As a civil war raging throughout Libya, the now anarchic North African country has become a focal transit point for illegal immigrants eyeing for Europe, and that might deepen the current migrant crisis, analysts warned on Sunday, after a series of shipwrecks claiming hundreds of lives.
Nearly 200 illegal immigrants are feared dead off Libya’s western Zuwara coast Thursday after a boat overcrowded with 400 people sank en route to Italy. 82 bodies have washed ashore, while around 100 people are missing as Libyan coast guards still searching for bodies and potential survivors.
UN envoy to Libya Bernardino Leon on Friday urged Libyan authorities to take every possible means to curb the migrant crisis.
“So many lives, so many young people, so much hope lost at sea.” Leon said.
Despite the great global concern, such life-sucking shipwrecks are seen as daily occurrences off Libya’s coastal cities.
Libyan official news agency LANA reported that on July 17 alone, around 2,700 illegal immigrants have been rescued off the Libyan coast as they were attempting to reach European coasts.
Some migrants pay thousands of U.S. dollars for the land and sea passage with smugglers. The migrant ships, most in poor conditions, with no sufficient food and water, sounded distress signal right after they entered the international waters and waited for rescue team from European countries, a diplomatic source who decline to disclose his name told Xinhua.
He added the migrants risked their lives for the mere hope they would be saved and transported to Europe and start a better life.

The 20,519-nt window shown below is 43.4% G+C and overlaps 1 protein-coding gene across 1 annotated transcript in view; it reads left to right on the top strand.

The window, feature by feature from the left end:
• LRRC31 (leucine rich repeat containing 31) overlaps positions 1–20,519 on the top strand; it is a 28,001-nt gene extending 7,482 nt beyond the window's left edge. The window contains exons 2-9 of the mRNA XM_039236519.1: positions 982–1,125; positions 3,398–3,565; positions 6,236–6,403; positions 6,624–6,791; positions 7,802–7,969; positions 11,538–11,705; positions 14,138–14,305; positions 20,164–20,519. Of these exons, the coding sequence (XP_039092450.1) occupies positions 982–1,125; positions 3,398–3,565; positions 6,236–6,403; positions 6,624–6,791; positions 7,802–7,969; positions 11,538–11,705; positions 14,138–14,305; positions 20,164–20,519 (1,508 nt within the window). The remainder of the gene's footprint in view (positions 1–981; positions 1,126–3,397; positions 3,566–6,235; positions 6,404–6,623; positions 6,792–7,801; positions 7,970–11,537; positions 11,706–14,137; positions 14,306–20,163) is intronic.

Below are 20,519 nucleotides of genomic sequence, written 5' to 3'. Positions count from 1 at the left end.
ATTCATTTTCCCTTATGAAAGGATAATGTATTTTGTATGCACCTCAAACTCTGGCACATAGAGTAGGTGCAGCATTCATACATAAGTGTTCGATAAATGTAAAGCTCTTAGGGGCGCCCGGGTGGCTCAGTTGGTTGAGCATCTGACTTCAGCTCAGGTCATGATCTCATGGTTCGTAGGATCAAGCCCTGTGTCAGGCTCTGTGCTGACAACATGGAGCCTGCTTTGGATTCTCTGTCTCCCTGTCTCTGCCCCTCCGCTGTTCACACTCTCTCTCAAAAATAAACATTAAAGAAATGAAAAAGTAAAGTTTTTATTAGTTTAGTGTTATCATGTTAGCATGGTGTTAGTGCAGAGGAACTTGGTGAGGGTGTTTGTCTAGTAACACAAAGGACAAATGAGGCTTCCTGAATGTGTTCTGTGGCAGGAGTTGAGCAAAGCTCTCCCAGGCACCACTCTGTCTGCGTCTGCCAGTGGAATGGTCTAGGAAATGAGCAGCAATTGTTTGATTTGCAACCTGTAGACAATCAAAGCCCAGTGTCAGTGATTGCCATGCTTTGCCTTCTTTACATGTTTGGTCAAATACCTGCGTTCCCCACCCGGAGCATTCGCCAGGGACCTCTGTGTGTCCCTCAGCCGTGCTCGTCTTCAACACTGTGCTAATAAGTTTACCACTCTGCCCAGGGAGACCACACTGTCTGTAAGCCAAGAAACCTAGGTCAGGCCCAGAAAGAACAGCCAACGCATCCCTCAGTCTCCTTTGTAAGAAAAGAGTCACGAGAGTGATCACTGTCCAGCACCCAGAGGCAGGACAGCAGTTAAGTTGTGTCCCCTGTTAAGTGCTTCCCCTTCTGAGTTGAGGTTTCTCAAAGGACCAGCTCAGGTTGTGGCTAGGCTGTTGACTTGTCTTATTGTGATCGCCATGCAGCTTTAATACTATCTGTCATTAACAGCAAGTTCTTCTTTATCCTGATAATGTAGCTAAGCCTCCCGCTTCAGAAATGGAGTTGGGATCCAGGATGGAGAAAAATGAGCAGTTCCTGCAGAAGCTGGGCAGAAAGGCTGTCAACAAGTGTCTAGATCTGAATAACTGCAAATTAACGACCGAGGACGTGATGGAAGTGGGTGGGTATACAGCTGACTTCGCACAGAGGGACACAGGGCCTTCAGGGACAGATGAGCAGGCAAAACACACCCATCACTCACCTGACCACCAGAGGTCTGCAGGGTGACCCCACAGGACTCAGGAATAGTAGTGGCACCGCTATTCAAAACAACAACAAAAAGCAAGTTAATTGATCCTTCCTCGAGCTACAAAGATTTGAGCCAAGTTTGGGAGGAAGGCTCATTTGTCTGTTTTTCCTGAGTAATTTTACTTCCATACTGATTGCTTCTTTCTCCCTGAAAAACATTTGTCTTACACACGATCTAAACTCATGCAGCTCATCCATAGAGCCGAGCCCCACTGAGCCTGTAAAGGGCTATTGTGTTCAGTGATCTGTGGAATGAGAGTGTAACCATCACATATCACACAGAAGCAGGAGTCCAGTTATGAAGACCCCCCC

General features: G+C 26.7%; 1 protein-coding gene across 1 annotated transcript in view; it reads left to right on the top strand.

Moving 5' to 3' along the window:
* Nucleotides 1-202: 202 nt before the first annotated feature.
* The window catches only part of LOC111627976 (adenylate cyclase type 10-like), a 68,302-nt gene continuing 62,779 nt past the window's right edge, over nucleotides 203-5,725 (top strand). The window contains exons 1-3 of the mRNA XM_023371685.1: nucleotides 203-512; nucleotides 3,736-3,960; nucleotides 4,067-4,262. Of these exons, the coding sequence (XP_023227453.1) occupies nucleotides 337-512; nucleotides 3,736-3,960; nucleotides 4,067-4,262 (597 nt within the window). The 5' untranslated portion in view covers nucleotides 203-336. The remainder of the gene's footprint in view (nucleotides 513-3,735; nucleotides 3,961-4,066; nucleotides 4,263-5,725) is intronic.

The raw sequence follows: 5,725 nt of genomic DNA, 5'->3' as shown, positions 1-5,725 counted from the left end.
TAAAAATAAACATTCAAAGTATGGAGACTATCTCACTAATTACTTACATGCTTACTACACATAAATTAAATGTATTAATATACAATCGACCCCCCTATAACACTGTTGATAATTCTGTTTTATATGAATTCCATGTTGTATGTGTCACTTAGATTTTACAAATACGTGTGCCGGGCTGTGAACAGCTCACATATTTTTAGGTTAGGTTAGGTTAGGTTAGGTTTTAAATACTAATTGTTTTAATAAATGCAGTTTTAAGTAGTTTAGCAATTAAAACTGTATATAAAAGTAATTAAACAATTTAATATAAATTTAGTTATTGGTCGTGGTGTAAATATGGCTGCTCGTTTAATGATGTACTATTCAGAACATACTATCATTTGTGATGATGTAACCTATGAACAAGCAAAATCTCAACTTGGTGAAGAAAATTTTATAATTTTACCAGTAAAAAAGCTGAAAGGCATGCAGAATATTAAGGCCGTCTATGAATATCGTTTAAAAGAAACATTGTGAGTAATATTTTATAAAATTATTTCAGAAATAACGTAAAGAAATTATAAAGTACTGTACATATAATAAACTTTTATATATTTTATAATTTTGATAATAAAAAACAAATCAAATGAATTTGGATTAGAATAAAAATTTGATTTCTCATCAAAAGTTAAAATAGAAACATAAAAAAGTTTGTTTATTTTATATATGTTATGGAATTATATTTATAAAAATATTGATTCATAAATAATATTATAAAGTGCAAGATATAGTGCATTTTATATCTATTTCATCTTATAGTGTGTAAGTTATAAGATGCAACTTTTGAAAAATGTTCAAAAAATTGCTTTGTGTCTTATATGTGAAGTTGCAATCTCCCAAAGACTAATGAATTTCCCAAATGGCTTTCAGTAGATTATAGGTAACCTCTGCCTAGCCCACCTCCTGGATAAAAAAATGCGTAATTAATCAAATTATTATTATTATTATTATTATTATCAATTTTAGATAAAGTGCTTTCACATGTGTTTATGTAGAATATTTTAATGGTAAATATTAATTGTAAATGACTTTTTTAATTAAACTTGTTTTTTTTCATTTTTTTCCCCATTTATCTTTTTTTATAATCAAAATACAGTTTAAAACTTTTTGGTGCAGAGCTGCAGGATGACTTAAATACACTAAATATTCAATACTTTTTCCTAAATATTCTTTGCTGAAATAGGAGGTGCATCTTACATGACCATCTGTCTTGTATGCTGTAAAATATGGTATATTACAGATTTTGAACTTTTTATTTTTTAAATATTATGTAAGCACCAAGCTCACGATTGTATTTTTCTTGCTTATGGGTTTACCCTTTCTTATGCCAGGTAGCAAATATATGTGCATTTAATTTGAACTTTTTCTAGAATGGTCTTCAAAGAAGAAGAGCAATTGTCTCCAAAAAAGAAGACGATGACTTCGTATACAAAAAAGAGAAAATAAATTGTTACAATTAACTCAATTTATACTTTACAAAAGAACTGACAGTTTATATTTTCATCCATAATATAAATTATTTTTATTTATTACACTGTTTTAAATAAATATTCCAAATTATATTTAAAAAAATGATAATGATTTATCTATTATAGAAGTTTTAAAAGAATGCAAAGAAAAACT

According to a UN report, around 170,000 illegal immigrants crossed the Mediterranean into Italy in 2014. Among them, 85 percent started their journey from Libya. The stowaways are mainly from Southern Sahara, and some are from Pakistan, Morocco, Syria, and Iraq.
Mansur Al-Shokri, professor of political sciences in Tripoli University, blamed the failed political process for the migrant crisis. He said after the downfall former leader Muammar Gaddafi has left Libya with a security vacuum, the lawless country has become an “ideal” place for the migrants,
The once oil-rich country is now juggling two rival parliaments and governments, with Tripoli controlled by Islamist-backed Libya Dawn forces, and the internationally recognized government operating in the eastern town of Tobruk.
Shokri said the clashes between different factions clearly shred the country into pieces since the demise of the former strong central government, and therefore, it’s nearly impossible to set concentrate forces to protect the borders.
“Apparently, all Libyan borders are now unsecured due to a lack of security measures. Many immigrants come from southern African Sahara and some neighboring Arab countries.” Shokri said.
The EU earlier in May had asked a UN mandate permitting military force to halt illegal immigration from the country following some tragedies on the Mediterranean that drowned a total of 750 migrants. The proposal was later rejected by UN.